Flying Flock touch down

You may not know this, but here at the Scottish Wildlife Trust we have our very own flock of Hebridean and Shetland sheep which move around our reserves across Scotland to help with conservation grazing, improving sites for wildlife and nature.

Dubbed “the Flying Flock” due to their nomadic lifestyle, the sheep have recently returned to Montrose where they will help the Rangers manage vegetation in part of the reserve known as “Sa’ty Dyke”.

Historically, this area was used to evaporate sea water in the salt making process, however, the pools were long derelict and through natural succession gradually became covered in vegetation.  This loss of open water degraded the site as a habitat for wading bird species like redshank, oystercatcher, knot, dunlin amongst many others.

Salt Pans - Feb 2008 (c) Scottish Wildlife Trust
Salt Pans - Feb 2008 (c) Scottish Wildlife Trust

During August and September 2008, a contractor excavated the vegetation with a mechanical digger, opening up shallow scrapes for waders whilst creating deeper areas designed to attract dabbling ducks like mallard, teal and wigeon.  

Excavating pools (c) Scottish Wildlife Trust
Excavating pools (c) Scottish Wildlife Trust

In 2010 the site had started to become overgrown once again, so we called for some baaack-up (sorry, I couldn’t resist it!) in the form of the Flying Flock. 

Flying Flock (c) Scottish Wildlife Trust
Flying Flock (c) Scottish Wildlife Trust

It was hoped that through grazing with the flock, we could:

  • Enhance the salt marsh habitat and many transitional swamp communities.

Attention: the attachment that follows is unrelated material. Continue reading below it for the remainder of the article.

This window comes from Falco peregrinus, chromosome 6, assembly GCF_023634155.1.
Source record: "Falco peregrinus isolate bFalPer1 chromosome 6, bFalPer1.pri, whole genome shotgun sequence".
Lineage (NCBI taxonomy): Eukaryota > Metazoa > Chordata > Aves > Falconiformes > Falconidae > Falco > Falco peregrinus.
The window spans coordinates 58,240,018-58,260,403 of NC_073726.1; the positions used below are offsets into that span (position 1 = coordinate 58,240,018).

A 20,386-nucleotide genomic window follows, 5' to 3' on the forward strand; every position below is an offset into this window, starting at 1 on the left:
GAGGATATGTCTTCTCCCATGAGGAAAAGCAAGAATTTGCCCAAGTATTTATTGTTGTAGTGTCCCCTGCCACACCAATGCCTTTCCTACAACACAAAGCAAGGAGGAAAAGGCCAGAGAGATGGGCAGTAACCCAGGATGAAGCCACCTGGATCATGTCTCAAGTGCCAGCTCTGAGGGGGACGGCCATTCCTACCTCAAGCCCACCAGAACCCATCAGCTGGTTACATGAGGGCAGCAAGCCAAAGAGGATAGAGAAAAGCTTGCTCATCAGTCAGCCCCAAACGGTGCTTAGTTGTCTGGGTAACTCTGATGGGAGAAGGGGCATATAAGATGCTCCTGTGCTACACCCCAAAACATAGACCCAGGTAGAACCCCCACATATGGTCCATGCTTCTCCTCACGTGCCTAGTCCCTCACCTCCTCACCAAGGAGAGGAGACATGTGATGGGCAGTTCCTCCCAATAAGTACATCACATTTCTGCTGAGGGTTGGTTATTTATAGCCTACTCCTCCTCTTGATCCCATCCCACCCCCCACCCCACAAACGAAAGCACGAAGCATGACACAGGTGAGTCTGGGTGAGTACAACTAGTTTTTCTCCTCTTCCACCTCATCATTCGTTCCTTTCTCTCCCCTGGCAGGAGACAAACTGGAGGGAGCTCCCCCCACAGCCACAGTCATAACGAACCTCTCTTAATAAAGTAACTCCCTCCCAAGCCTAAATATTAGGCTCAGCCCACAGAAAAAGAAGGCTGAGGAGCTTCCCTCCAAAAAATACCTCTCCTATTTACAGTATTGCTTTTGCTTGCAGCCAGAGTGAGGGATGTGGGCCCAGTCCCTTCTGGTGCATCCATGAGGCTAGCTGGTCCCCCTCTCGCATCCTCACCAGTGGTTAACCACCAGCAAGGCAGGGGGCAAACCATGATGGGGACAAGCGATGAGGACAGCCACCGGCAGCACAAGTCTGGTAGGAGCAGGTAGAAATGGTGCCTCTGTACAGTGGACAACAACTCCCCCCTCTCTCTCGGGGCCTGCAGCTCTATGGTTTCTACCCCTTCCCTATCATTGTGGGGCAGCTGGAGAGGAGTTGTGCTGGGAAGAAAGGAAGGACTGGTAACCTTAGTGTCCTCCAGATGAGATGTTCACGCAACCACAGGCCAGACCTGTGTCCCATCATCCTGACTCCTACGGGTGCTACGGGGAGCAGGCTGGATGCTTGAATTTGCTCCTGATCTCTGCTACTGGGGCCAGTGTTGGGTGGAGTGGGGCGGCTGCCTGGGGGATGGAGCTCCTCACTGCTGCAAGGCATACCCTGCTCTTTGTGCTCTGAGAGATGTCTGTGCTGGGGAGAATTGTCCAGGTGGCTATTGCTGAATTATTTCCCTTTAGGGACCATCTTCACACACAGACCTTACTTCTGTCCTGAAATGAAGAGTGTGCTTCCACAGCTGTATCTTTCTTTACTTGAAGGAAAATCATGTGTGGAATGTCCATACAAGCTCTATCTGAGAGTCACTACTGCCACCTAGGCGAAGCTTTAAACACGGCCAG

• Maintain high biodiversity within the sward.
  • Encourage wildfowl by providing a more palatable sward for grazing.
  • Encourage wading birds by improving visibility for predator evasion.
  • Encourage breeding waders through overall habitat improvements.
  • Encourage waders to feed by muddying pool margins.

The sheep spent the latter part of the year grazing the site and keeping the grass nice and short and over the winter months we had a wide range of waders and wildfowl use the site for feeding and roosting.

Teal and wigeon in Salt Pans (c) Scottish Wildlife Trust
Teal and wigeon in Salt Pans (c) Scottish Wildlife Trust

Having done such a good job last year, the sheep have once again returned to the reserve where they will graze the site throughout the season.

The site is ideally located beside Montrose Basin Visitor Centre, so why not call in to see us and these whimsical woolly wonders in action?

Adam – Montrose Basin Ranger

Preface

You may not know this, but here at the Scottish Wildlife Trust we have our very own flock of Hebridean and Shetland sheep which move around our reserves across Scotland …

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